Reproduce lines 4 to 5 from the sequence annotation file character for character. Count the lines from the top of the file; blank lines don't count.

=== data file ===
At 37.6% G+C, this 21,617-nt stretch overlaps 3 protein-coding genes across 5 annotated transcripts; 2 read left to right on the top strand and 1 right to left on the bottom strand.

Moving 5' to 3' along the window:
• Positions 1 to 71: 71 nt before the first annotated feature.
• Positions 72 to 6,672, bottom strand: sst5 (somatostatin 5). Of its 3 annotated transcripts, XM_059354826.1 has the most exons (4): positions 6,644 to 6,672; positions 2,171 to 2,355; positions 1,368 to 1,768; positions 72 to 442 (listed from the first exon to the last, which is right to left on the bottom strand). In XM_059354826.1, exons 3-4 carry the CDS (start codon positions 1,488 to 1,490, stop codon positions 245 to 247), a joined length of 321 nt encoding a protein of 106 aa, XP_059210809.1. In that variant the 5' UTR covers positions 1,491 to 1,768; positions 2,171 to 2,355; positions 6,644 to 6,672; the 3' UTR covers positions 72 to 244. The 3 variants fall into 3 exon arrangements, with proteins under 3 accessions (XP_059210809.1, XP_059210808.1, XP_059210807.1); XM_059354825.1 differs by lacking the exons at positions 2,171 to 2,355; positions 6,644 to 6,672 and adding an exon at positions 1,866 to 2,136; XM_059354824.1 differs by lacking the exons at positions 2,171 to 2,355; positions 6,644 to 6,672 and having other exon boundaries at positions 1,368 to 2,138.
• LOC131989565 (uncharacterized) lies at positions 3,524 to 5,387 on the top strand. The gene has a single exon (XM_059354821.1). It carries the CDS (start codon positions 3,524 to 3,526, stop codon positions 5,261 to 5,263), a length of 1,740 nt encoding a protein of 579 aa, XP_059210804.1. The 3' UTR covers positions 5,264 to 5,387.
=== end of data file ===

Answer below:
• Positions 72 to 6,672, bottom strand: sst5 (somatostatin 5). Of its 3 annotated transcripts, XM_059354826.1 has the most exons (4): positions 6,644 to 6,672; positions 2,171 to 2,355; positions 1,368 to 1,768; positions 72 to 442 (listed from the first exon to the last, which is right to left on the bottom strand). In XM_059354826.1, exons 3-4 carry the CDS (start codon positions 1,488 to 1,490, stop codon positions 245 to 247), a joined length of 321 nt encoding a protein of 106 aa, XP_059210809.1. In that variant the 5' UTR covers positions 1,491 to 1,768; positions 2,171 to 2,355; positions 6,644 to 6,672; the 3' UTR covers positions 72 to 244. The 3 variants fall into 3 exon arrangements, with proteins under 3 accessions (XP_059210809.1, XP_059210808.1, XP_059210807.1); XM_059354825.1 differs by lacking the exons at positions 2,171 to 2,355; positions 6,644 to 6,672 and adding an exon at positions 1,866 to 2,136; XM_059354824.1 differs by lacking the exons at positions 2,171 to 2,355; positions 6,644 to 6,672 and having other exon boundaries at positions 1,368 to 2,138.
• LOC131989565 (uncharacterized) lies at positions 3,524 to 5,387 on the top strand. The gene has a single exon (XM_059354821.1). It carries the CDS (start codon positions 3,524 to 3,526, stop codon positions 5,261 to 5,263), a length of 1,740 nt encoding a protein of 579 aa, XP_059210804.1. The 3' UTR covers positions 5,264 to 5,387.